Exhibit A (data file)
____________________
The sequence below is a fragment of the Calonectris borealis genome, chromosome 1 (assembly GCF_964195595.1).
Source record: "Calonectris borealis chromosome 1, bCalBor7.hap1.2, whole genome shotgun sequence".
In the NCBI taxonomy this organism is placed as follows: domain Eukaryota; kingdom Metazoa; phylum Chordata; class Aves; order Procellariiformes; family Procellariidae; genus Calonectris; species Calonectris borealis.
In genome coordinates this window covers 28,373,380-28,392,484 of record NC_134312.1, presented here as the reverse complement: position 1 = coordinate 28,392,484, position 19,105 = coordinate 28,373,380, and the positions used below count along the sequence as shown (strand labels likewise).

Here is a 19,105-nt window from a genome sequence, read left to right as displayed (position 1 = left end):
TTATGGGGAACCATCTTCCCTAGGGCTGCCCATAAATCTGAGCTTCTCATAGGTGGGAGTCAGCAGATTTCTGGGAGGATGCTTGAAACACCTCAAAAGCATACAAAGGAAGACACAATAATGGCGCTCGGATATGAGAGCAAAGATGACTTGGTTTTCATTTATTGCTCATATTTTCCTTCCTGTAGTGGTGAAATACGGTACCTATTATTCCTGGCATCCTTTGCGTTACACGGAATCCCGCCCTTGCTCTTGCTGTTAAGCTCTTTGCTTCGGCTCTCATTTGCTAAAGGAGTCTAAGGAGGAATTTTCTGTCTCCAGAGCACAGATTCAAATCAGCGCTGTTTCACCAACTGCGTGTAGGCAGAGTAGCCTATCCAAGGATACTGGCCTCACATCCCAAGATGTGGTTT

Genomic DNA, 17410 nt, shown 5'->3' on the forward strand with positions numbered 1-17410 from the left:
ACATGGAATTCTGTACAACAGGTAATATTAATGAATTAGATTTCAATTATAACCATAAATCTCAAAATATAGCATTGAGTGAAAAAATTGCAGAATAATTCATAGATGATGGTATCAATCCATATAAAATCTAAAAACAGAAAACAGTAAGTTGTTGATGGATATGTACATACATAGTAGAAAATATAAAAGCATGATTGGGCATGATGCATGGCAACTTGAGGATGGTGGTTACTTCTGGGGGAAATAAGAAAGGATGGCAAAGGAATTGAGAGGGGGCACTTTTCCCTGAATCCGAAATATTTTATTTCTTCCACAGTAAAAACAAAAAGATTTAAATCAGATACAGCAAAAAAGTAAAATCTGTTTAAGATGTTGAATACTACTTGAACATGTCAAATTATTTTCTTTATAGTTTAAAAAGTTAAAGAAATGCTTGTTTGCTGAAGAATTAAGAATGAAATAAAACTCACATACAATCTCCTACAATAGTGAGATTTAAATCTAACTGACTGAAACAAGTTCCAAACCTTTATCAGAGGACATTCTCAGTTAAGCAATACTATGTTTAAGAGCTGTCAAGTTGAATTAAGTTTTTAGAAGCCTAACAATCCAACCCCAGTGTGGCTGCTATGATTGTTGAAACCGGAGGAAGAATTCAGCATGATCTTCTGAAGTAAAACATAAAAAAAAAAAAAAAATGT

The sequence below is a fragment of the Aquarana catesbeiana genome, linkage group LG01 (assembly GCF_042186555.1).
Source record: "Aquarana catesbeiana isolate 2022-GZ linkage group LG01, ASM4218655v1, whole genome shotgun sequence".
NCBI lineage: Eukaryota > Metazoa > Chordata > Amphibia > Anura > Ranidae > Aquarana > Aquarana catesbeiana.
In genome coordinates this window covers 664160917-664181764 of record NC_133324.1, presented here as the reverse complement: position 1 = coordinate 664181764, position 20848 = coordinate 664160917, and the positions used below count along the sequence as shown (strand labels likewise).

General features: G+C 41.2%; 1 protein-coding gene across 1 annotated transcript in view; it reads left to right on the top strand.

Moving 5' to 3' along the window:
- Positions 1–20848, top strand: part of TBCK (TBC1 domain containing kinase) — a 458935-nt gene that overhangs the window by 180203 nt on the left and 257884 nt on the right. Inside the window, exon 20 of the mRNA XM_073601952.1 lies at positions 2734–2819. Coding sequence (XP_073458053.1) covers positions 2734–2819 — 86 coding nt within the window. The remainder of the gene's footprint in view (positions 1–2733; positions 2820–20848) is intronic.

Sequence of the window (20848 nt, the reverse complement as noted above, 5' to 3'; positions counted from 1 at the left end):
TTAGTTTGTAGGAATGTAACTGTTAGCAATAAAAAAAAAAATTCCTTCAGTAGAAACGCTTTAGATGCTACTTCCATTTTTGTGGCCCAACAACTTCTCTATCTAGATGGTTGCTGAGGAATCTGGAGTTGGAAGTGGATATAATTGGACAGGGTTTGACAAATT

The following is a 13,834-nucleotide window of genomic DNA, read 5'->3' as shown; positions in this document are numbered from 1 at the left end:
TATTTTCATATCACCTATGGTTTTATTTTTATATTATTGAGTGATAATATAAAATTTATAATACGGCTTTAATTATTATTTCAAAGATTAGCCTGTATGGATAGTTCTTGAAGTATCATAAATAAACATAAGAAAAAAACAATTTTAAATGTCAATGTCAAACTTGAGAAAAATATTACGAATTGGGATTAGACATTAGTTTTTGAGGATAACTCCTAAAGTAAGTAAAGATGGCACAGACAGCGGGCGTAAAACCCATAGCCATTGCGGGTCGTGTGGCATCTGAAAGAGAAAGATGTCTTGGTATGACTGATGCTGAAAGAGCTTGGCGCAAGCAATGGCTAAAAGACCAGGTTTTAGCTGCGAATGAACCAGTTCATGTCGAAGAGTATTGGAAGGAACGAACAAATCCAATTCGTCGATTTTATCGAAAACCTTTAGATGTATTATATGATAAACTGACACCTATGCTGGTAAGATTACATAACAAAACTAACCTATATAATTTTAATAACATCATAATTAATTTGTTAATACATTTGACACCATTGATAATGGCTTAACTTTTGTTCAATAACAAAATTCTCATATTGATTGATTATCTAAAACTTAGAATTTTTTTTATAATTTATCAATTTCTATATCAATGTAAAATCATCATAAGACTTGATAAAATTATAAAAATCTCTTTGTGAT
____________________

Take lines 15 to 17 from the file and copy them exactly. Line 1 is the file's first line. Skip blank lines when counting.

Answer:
- Positions 1–20848, top strand: part of TBCK (TBC1 domain containing kinase) — a 458935-nt gene that overhangs the window by 180203 nt on the left and 257884 nt on the right. Inside the window, exon 20 of the mRNA XM_073601952.1 lies at positions 2734–2819. Coding sequence (XP_073458053.1) covers positions 2734–2819 — 86 coding nt within the window. The remainder of the gene's footprint in view (positions 1–2733; positions 2820–20848) is intronic.

Sequence of the window (20848 nt, the reverse complement as noted above, 5' to 3'; positions counted from 1 at the left end):
TTAGTTTGTAGGAATGTAACTGTTAGCAATAAAAAAAAAAATTCCTTCAGTAGAAACGCTTTAGATGCTACTTCCATTTTTGTGGCCCAACAACTTCTCTATCTAGATGGTTGCTGAGGAATCTGGAGTTGGAAGTGGATATAATTGGACAGGGTTTGACAAATT